Space Economy: Who is going to win the game?

A huge amount of investments

Since the advent of technology, man has been trying to reach out for the moon and stars. With every passing decade, humankind has made immense progress in learning about space and its secrets, through manned low-orbit explorations and unmanned space exploration projects. The recent times have seen a huge amount of investments in the form of funding from tech giants and public sector companies in the field of space exploration. It is estimated that the global space industry may grow to be a $1 trillion industry by the year 2040.

The investment for a deeper analysis and cost-effective plan to reach into outer space is important. Fields like satellite broadband, high-speed product delivery and human space travel are a few opportunities in the pipeline. The last instances of space exploration have seen a few private companies making an investment. The sixth branch of the U.S. military was established in 2019 – the “Space Force”. Russia and China have also shown interest in this sphere. This brings us to think that there will be a large number of public sector undertakings in the near future.

Morgan Stanley Research has a space team who are studying and examining developments in details to outline the progress in space for investors not only in the private and public sectors but also government bodies like ‘Space Force’.

2020: The Transformation

One transformation shift in technology can give rise to numerous other innovative inventions. In 1854 when Elisha Otis showed a demonstration of the safety elevator, the public could not foretell its benefits in building infrastructure. After around two decades every multi-storey structure in New York, Boston and Chicago was constructed using the safety elevator.

Today a similar idea is being experimented with in the innovation of reusing rockets to bring down the expenses of the launch costs and access in space maturity. “We think of reusable rockets as an elevator to low-Earth orbit (LEO),” say Morgan Stanley Equity Analyst Adam Jonas.

Private space exploration companies are also developing space technologies that are aiming to launch manned landings on the moon as well as aeroplane-borne rocket launchers to launch small satellites to LEO with greater results and responsiveness at a much lower cost, than ground-based systems.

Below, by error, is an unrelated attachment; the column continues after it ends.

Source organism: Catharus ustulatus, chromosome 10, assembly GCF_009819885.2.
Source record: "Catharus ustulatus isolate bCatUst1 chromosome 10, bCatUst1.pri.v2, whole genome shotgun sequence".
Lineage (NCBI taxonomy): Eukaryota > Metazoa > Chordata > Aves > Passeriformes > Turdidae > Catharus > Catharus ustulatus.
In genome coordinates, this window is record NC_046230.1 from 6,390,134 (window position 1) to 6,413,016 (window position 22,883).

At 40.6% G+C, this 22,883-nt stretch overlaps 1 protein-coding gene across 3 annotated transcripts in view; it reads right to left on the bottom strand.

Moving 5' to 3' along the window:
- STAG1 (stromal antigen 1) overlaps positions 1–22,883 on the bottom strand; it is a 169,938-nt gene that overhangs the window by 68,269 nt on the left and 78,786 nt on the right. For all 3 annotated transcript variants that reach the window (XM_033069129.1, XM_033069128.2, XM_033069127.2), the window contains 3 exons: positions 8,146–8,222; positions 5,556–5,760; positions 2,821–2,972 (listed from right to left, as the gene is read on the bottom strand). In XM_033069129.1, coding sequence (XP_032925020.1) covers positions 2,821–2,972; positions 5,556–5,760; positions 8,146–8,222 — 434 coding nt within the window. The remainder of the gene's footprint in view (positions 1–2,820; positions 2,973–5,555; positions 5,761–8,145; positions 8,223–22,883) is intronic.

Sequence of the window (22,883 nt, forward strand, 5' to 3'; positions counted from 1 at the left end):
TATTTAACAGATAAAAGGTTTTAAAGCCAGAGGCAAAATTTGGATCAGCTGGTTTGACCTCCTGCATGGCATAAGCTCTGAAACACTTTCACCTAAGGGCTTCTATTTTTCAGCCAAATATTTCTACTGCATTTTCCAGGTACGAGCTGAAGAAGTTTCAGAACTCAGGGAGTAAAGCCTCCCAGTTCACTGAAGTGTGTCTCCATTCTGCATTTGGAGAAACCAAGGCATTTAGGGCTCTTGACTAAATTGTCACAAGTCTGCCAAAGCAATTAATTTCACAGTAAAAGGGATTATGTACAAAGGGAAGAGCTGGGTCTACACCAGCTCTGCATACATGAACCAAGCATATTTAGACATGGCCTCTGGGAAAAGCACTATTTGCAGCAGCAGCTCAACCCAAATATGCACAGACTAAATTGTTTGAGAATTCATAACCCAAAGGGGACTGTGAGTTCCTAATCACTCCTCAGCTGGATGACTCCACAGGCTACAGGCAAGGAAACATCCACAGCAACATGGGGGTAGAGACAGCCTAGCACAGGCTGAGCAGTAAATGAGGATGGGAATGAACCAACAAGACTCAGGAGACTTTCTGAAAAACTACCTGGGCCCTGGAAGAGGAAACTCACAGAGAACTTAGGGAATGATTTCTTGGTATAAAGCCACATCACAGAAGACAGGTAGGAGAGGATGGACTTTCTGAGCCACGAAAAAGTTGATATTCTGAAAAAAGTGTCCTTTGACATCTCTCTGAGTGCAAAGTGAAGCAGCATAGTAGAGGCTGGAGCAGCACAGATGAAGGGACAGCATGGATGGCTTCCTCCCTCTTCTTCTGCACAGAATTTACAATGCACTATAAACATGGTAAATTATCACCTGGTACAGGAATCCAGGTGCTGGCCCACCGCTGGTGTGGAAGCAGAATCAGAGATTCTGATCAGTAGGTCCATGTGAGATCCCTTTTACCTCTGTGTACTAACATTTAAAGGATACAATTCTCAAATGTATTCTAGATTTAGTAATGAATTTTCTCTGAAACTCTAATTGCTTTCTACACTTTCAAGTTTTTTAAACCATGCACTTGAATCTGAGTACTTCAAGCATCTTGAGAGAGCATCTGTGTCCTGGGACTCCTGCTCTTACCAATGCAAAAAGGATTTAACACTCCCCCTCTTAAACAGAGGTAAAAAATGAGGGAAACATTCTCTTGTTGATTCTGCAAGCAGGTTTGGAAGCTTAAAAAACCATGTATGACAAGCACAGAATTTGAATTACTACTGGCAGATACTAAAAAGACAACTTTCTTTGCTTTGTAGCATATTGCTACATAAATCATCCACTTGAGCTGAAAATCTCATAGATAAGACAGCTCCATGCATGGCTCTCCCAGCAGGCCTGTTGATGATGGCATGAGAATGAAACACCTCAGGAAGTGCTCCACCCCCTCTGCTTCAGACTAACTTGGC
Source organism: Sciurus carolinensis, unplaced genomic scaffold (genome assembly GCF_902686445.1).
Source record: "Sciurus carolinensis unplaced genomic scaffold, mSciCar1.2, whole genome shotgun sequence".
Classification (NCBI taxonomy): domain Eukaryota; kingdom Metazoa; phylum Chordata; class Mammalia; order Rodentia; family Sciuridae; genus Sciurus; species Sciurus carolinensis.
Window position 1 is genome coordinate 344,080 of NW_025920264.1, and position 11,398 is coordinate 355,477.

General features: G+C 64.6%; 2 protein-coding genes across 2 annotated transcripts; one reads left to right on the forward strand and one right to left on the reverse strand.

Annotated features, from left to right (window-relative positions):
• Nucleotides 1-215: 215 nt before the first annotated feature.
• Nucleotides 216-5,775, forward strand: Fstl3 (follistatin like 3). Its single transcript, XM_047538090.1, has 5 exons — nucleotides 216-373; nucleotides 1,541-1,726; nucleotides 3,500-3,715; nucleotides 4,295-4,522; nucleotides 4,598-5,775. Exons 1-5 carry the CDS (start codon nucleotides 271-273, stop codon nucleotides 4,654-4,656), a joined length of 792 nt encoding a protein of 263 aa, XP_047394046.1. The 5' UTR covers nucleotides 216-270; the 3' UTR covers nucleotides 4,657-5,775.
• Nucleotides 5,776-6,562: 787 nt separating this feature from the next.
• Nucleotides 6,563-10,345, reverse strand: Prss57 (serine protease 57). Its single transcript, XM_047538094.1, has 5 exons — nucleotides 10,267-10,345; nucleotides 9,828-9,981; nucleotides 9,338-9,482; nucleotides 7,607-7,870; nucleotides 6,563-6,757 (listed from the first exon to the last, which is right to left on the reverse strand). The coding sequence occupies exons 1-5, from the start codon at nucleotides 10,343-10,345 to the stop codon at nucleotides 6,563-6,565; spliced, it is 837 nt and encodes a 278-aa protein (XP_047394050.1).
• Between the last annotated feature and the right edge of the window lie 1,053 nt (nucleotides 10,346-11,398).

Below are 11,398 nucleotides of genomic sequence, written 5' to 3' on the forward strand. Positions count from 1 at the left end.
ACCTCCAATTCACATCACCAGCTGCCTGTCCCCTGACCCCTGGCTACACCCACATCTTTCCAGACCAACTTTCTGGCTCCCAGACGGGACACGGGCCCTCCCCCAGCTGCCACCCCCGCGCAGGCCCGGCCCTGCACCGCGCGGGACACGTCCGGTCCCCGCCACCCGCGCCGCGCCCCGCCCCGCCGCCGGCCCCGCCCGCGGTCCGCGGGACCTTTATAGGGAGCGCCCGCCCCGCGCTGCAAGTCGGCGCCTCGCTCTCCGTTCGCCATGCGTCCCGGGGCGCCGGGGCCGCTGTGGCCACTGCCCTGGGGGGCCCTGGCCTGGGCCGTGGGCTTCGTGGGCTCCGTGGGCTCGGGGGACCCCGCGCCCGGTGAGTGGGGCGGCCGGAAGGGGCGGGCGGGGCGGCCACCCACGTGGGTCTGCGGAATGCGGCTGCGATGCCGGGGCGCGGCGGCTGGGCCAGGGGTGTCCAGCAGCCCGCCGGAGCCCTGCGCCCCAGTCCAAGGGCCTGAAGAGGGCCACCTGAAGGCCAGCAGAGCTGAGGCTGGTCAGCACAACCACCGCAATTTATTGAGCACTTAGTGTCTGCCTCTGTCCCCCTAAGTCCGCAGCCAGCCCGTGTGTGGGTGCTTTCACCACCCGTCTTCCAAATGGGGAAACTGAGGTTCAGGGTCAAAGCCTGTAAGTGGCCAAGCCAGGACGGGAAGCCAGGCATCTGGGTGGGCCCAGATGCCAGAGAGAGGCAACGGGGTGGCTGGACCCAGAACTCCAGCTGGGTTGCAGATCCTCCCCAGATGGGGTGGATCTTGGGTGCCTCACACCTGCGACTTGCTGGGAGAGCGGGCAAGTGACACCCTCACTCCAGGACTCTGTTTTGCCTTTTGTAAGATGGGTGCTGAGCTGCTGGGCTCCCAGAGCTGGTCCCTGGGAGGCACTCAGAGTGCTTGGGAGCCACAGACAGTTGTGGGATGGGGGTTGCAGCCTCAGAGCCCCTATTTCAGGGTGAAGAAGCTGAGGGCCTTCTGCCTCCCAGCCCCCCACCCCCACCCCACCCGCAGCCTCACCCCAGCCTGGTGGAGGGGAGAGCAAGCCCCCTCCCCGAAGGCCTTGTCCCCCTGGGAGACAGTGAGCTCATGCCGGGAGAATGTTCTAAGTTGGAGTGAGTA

NASA launched a commercial developed manned U.S. rocket to the International Space Station (ISS) in May 2020. This marked another milestone in the relationship between the private sector and the U.S. government in the space industry.

The Space Economy

The investment in the space domain would also impact, other industries like aerospace and defence, IT hardware and the telecommunications industry. Satellite broadband internet access would significantly give short- and medium-term opportunities and benefits.

The Global Space Economy will show a projected growth to 50% in satellite broadband service by 2040, or around 70% in the rarest of scenarios in estimation by Morgan Stanley.

The Growing Interest

Headlines have spoken about private-equity projects in the past, in the meantime, there has also been a growth in public sectors. The Trump administration established a U.S. Space Command in December 2019 with the signing and as part of the National Defence Authorization Act for 2020. This move is supposed to have benefited the U.S. Defence department as well as the aerospace and defence industries at large.

Morgan Stanley estimates that the per megabyte cost of wireless data will be less than 1% as per today’s levels. Jonas said that he believes that the biggest opportunity would come when internet access is given to underserved parts of the world that would also mean an increase in bandwidth speed, for A.I., videos and virtual reality.

Reusable rockets, production of satellites on a large scale, and the maturity of satellite technology would help in bringing the costs down. The cost of launching a satellite has fallen from $ 200 million to $ 60 million currently.

The Beyond

Apart from satellite broadband Internet, other possibilities can also open up, like product delivery using rockets, private space travel, mineral extraction from asteroids etc. Large scale investments from private and public companies are firing a significant development in technology.

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